Since the revelations of Cambridge Analytica were revealed earlier this year, there has been quite a bit of inspection on what firms Facebook has offered consumer data to. And now, papers issued by the UK’s Digital, Culture, Media and Sport Committee, which is inspecting Facebook, display how the firm offered particular firms special access to consumer info. Among those getting preferred access were Lyft, Airbnb, Bumble, and Netflix, while the papers show that Facebook also pointedly refused data access to some rivals, such as Vine.
“Facebook have evidently entered into whitelisting deals with particular firms, which indicated that after the platform modifies in 2014/15 they maintained complete authorization to friends info,” claimed Damian Collins (Committee Chair) to the media in an interview. “It is not obvious that there was any consumer permission for this, nor how Facebook made a decision as to which firms must be whitelisted.” While there is certainly more to be learned about the deals that Facebook made with these firms.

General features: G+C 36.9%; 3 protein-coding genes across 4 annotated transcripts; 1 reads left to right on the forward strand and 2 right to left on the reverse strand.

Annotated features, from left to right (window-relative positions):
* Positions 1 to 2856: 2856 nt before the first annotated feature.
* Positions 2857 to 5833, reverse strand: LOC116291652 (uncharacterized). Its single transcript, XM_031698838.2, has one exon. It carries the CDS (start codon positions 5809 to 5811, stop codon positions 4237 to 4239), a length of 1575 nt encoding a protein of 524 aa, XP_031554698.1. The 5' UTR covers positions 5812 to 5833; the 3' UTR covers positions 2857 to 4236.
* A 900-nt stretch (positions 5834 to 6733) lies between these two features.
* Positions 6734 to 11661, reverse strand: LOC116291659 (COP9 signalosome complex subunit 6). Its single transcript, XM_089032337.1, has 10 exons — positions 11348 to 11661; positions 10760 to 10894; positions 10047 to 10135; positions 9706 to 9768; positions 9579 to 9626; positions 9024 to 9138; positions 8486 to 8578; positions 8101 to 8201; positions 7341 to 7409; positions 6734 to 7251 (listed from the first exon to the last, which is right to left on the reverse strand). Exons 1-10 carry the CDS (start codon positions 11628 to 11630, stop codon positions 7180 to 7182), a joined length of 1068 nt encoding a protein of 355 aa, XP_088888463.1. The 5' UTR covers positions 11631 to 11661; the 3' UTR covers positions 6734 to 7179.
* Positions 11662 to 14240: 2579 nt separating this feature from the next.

Speaking of Lyft, Uber Technologies Inc. and Lyft Inc. are solidifying strategies for IPO (initial public offerings) in 2019, when a huge bunch of investors will make a decision on what the ride-hailing money-losing businesses are actually worth.
Top banks at Wall Street, competing for a coveted underwriting position on Uber’s IPO, recommend that the San Francisco firm can make one of the most precious offerings in the history. In their pitches to Uber, Goldman Sachs Group Inc. and Morgan Stanley claimed that the business can be capitalized at almost $120 Billion in an IPO, sources well known with the issue claimed to the media in an interview.
In the meantime, Lyft has chosen Credit Suisse Group AG, JPMorgan Chase & Co., and Jefferies Financial Group Inc., to lead the IPO in the H1 of 2019, as per the sources well aware with the subject.